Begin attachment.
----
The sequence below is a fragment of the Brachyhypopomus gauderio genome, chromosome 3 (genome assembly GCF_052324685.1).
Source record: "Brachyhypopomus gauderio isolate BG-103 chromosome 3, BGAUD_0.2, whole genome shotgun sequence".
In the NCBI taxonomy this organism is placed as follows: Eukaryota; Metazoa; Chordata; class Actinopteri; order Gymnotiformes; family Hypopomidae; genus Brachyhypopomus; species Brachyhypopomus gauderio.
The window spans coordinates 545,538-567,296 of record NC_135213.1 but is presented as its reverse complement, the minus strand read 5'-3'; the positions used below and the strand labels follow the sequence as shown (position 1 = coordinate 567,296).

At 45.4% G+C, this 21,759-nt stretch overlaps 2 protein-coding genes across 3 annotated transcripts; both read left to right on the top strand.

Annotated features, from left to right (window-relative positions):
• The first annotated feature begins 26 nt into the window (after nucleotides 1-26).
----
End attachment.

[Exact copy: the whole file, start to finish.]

The sequence below is a fragment of the Brachyhypopomus gauderio genome, chromosome 3 (genome assembly GCF_052324685.1).
Source record: "Brachyhypopomus gauderio isolate BG-103 chromosome 3, BGAUD_0.2, whole genome shotgun sequence".
In the NCBI taxonomy this organism is placed as follows: Eukaryota; Metazoa; Chordata; class Actinopteri; order Gymnotiformes; family Hypopomidae; genus Brachyhypopomus; species Brachyhypopomus gauderio.
The window spans coordinates 545,538-567,296 of record NC_135213.1 but is presented as its reverse complement, the minus strand read 5'-3'; the positions used below and the strand labels follow the sequence as shown (position 1 = coordinate 567,296).

At 45.4% G+C, this 21,759-nt stretch overlaps 2 protein-coding genes across 3 annotated transcripts; both read left to right on the top strand.

Annotated features, from left to right (window-relative positions):
• The first annotated feature begins 26 nt into the window (after nucleotides 1-26).